- UKRI’s Future Leaders Fellowships aim to address major global issues and commercialise innovation
- Cranfield academic’s project will bring all human activity contributors to global warming into the same framework
- Easy-to-use tools will help decision makers turn climate ambition into effective action
A Cranfield University lecturer has been named as one of the most promising science and research leaders in the UK for her project to develop a more holistic and accurate approach to assessing what contributes to climate change.
Dr Michelle Cain, Lecturer in Environmental Data Analytics in the Centre for Environmental and Agricultural Informatics, has been awarded funding by UK Research and Innovation’s (UKRI) flagship Future Leaders Fellowships programme which aims to address major global issues and commercialise innovation.
The project, ‘Reframing non-CO2 climate mitigation approaches to limit global warming’, will bring all those human activities that contribute to global warming – such as short- and long-lived greenhouse gas emissions, aerosol emissions and land use changes – into the same framework, based on how much they raise or lower the temperature.
Currently, the metric-based approaches to represent CO2-equivalence consistently fail to accurately represent the impact short-lived pollutants like methane have on temperature. Dr Cain’s work will accurately capture the impact of reducing (or increasing) emissions of such gases on global warming levels.
Agriculture key to non-CO2 climate mitigation
Agriculture will be a key focus of the research, as it is responsible for a large proportion of the world’s methane and nitrous oxide emissions. Asan essential sector for food security it represents acritical factor for non-CO2 climate mitigation.
Dr Cain said: “Climate science is well understood and governments worldwide have committed on paper to reducing emissions in order to limit global warming. My aim is to help decision-makers turn that ambition into action with accurate tools, in particular for climate pollutants other than carbon dioxide, which have been less accurately represented in many analyses.
“The programme distills our understanding of the climate system into easy-to-use tools which can help with real-world decision making. By putting all greenhouse gases on an equal footing, trade-offs can be assessed in sectors such as agriculture, which generates methane and nitrous oxide emissions, but contributes little to carbon dioxide emissions.”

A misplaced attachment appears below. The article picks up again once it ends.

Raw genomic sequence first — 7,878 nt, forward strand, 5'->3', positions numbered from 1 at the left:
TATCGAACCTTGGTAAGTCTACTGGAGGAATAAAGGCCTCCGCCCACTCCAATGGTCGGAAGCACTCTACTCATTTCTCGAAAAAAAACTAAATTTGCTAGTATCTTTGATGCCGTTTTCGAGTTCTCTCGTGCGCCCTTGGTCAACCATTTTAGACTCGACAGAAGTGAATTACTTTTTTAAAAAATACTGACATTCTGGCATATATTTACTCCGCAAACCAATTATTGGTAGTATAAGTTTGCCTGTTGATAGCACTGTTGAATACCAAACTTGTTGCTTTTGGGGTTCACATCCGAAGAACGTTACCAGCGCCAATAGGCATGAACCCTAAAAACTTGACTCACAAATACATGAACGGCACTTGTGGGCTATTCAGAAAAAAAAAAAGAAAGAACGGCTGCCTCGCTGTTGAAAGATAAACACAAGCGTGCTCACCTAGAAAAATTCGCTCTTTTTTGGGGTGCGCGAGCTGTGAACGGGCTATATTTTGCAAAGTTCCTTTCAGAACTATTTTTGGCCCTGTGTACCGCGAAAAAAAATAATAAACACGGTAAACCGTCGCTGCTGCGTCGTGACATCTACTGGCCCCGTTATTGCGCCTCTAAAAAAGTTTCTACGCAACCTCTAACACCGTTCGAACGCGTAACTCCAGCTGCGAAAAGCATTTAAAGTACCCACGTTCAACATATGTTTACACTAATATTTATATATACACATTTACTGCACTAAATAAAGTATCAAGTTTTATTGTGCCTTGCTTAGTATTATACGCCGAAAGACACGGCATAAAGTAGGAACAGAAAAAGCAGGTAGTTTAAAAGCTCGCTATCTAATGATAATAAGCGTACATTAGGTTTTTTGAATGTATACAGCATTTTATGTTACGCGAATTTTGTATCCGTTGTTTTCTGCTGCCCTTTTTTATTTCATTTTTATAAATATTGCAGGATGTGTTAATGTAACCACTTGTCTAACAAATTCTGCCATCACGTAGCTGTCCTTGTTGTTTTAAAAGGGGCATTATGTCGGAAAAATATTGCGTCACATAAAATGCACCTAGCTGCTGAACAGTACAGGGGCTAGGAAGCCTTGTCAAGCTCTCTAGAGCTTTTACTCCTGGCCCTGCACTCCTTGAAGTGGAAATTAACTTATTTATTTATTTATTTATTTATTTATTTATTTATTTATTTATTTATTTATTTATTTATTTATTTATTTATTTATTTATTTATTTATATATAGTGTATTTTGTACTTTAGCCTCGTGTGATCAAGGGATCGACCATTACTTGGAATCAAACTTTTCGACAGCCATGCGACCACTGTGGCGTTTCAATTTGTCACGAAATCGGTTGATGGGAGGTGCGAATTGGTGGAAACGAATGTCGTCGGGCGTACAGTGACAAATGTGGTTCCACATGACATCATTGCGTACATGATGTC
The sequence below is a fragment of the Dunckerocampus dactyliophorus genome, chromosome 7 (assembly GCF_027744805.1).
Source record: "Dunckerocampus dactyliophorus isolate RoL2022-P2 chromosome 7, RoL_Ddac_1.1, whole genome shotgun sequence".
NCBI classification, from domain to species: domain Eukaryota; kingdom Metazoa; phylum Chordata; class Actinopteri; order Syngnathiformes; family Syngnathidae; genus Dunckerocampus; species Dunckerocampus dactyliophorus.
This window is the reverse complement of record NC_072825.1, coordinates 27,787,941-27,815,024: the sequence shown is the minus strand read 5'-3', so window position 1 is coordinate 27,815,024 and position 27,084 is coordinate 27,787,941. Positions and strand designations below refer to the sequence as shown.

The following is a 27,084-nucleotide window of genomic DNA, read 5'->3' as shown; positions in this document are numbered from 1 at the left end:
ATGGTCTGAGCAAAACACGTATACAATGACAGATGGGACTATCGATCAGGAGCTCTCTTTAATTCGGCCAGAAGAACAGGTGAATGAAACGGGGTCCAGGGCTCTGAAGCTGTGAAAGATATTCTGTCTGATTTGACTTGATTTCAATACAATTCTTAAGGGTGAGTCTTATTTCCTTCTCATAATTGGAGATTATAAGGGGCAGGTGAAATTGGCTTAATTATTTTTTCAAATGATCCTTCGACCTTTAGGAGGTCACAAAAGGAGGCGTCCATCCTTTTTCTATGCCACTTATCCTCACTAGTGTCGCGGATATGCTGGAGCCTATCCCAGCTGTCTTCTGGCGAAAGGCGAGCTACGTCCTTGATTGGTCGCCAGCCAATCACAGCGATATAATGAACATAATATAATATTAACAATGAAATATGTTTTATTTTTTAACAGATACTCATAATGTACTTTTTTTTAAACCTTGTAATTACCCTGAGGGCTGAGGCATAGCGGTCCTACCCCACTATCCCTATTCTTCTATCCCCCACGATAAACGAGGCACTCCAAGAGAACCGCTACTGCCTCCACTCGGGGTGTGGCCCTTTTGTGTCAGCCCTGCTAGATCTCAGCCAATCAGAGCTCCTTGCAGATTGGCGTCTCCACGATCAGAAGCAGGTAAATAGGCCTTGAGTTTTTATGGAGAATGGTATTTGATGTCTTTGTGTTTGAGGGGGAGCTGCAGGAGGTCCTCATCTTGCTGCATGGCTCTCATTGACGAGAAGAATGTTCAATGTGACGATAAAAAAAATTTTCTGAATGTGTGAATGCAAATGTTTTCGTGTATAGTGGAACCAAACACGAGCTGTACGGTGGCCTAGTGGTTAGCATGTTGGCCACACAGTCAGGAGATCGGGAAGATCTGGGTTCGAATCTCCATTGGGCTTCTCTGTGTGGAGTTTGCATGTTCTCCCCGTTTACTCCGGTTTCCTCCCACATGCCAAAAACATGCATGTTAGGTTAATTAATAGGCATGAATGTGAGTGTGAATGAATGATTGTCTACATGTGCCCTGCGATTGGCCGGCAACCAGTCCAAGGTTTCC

Facilitating analysis and decision making
The web-based tools developed will mean that government decision makers and environmental policymakers can accurately evaluate the impact of different actions on temperature over different timescales. Unless decision makers are using climate models, which they fund through their own researchers, to simulate mitigation actions, or have their own analysts, this is currently not available to them.
The research will initially focus on the largest two contributors to current warming of the non-CO2 pollutants – methane and nitrous oxide – but will also consider aerosol, CFCs and their replacement HFCs, and other factors such as albedo (how reflective a surface is) and land-use changes
The project will involve collaboration with partners in Japan and New Zealand, along with colleagues at Cranfield, including the Sustainability Group in Cranfield School of Management.
UKRI Chief Executive, Professor Dame Ottoline Leyser, said: “The Future Leaders Fellowships provide researchers and innovators with the freedom and generous long-term support to progress adventurous new ideas, and to move across disciplinary boundaries and between academia and industry.”
The UKRI Future Leaders Fellowship scheme helps universities and businesses in the UK recruit, develop and retain the world’s best researchers and innovators, regardless of their background. Researchers can apply for substantial long-term funding to support their research or innovation and develop their careers, with each fellowship lasting four to seven years.
Notes for editors
UK Research and Innovation works in partnership with universities, research organisations, businesses, charities, and government to create the best possible environment for research and innovation to flourish. We aim to maximise the contribution of each of our component parts, working individually and collectively. We work with our many partners to benefit everyone through knowledge, talent and ideas.
Operating across the whole of the UK with a combined budget of more than £7 billion, UK Research and Innovation brings together the seven research councils, Innovate UK and Research England.
About Cranfield University
Cranfield University is a specialist postgraduate university that is a global leader for education and transformational research in technology and management.